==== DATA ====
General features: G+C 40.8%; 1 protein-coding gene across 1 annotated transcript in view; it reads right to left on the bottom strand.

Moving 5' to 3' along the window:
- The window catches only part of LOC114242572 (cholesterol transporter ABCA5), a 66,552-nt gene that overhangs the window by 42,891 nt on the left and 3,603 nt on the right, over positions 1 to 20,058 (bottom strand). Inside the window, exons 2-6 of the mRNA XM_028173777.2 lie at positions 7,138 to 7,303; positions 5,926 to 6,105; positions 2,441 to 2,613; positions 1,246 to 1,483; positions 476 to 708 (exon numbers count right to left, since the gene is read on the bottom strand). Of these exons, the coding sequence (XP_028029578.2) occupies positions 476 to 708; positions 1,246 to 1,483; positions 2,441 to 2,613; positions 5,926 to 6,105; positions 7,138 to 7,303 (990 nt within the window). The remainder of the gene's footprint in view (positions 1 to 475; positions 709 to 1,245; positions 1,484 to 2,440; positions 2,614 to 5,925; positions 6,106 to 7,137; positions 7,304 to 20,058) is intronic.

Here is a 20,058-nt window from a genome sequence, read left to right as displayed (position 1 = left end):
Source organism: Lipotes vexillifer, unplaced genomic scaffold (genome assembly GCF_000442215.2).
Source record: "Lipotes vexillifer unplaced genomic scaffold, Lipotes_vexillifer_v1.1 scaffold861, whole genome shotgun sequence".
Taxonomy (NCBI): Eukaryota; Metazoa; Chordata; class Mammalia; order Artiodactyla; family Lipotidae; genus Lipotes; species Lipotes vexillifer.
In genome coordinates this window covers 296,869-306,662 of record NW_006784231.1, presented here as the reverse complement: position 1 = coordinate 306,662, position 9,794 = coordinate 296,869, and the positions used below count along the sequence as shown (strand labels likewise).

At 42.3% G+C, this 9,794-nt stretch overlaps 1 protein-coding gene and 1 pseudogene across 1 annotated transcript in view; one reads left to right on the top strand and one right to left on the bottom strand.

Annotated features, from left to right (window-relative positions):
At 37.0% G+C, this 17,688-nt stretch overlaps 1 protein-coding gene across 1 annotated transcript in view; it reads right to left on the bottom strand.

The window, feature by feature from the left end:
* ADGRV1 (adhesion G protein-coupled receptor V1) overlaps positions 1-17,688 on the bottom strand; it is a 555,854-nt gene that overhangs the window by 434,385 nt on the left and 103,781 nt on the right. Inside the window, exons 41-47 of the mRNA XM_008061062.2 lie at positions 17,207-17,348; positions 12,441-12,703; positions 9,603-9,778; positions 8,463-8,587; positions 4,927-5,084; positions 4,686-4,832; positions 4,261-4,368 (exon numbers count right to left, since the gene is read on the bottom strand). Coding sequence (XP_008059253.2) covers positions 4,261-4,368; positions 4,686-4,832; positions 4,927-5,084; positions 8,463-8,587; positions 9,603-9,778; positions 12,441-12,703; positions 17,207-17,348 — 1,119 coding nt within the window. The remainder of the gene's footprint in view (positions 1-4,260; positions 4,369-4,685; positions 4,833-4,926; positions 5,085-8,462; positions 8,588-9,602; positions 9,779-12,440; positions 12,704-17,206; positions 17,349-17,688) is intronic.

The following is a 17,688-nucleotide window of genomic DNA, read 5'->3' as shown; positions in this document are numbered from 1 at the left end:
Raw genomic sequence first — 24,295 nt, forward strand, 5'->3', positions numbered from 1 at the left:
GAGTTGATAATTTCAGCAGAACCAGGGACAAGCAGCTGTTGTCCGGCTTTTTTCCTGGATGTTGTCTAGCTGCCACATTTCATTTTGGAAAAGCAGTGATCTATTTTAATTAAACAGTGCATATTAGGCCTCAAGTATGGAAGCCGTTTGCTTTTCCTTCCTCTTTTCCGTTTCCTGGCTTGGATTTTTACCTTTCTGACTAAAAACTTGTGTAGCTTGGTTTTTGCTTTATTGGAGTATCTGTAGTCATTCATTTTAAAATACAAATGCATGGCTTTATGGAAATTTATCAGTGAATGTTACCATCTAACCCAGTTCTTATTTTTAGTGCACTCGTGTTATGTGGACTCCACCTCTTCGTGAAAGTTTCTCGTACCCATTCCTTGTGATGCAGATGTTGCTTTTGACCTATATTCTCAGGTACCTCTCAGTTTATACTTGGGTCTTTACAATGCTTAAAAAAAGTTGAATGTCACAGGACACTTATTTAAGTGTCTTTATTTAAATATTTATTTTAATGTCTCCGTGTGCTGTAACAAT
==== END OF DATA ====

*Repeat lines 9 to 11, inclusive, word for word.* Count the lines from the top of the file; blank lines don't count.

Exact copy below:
At 42.3% G+C, this 9,794-nt stretch overlaps 1 protein-coding gene and 1 pseudogene across 1 annotated transcript in view; one reads left to right on the top strand and one right to left on the bottom strand.

Annotated features, from left to right (window-relative positions):
At 37.0% G+C, this 17,688-nt stretch overlaps 1 protein-coding gene across 1 annotated transcript in view; it reads right to left on the bottom strand.